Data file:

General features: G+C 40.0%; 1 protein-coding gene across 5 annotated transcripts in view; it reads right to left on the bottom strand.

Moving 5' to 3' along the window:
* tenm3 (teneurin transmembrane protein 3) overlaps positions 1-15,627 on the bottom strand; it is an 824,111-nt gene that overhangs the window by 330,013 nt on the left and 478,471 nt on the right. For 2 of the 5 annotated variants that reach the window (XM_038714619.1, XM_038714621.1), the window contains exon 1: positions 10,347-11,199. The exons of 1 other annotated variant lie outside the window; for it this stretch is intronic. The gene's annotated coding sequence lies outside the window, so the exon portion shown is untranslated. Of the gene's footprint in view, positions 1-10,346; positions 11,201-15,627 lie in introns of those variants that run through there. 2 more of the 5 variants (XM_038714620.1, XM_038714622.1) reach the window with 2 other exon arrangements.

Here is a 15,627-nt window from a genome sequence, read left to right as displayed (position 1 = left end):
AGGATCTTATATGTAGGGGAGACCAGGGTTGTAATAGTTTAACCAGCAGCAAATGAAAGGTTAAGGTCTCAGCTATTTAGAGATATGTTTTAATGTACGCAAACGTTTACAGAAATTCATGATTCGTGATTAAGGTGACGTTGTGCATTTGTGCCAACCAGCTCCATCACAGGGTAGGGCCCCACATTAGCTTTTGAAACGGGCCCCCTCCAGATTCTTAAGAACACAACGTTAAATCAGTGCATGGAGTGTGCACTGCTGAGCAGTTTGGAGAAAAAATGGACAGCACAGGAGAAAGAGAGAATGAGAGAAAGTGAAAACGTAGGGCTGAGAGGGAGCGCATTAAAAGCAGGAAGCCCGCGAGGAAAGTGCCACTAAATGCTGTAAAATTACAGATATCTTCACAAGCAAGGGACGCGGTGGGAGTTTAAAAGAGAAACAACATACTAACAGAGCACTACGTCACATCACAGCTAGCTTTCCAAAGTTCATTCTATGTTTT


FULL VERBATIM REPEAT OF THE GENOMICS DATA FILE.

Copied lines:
General features: G+C 40.0%; 1 protein-coding gene across 5 annotated transcripts in view; it reads right to left on the bottom strand.

Moving 5' to 3' along the window:
* tenm3 (teneurin transmembrane protein 3) overlaps positions 1-15,627 on the bottom strand; it is an 824,111-nt gene that overhangs the window by 330,013 nt on the left and 478,471 nt on the right. For 2 of the 5 annotated variants that reach the window (XM_038714619.1, XM_038714621.1), the window contains exon 1: positions 10,347-11,199. The exons of 1 other annotated variant lie outside the window; for it this stretch is intronic. The gene's annotated coding sequence lies outside the window, so the exon portion shown is untranslated. Of the gene's footprint in view, positions 1-10,346; positions 11,201-15,627 lie in introns of those variants that run through there. 2 more of the 5 variants (XM_038714620.1, XM_038714622.1) reach the window with 2 other exon arrangements.

Here is a 15,627-nt window from a genome sequence, read left to right as displayed (position 1 = left end):
AGGATCTTATATGTAGGGGAGACCAGGGTTGTAATAGTTTAACCAGCAGCAAATGAAAGGTTAAGGTCTCAGCTATTTAGAGATATGTTTTAATGTACGCAAACGTTTACAGAAATTCATGATTCGTGATTAAGGTGACGTTGTGCATTTGTGCCAACCAGCTCCATCACAGGGTAGGGCCCCACATTAGCTTTTGAAACGGGCCCCCTCCAGATTCTTAAGAACACAACGTTAAATCAGTGCATGGAGTGTGCACTGCTGAGCAGTTTGGAGAAAAAATGGACAGCACAGGAGAAAGAGAGAATGAGAGAAAGTGAAAACGTAGGGCTGAGAGGGAGCGCATTAAAAGCAGGAAGCCCGCGAGGAAAGTGCCACTAAATGCTGTAAAATTACAGATATCTTCACAAGCAAGGGACGCGGTGGGAGTTTAAAAGAGAAACAACATACTAACAGAGCACTACGTCACATCACAGCTAGCTTTCCAAAGTTCATTCTATGTTTT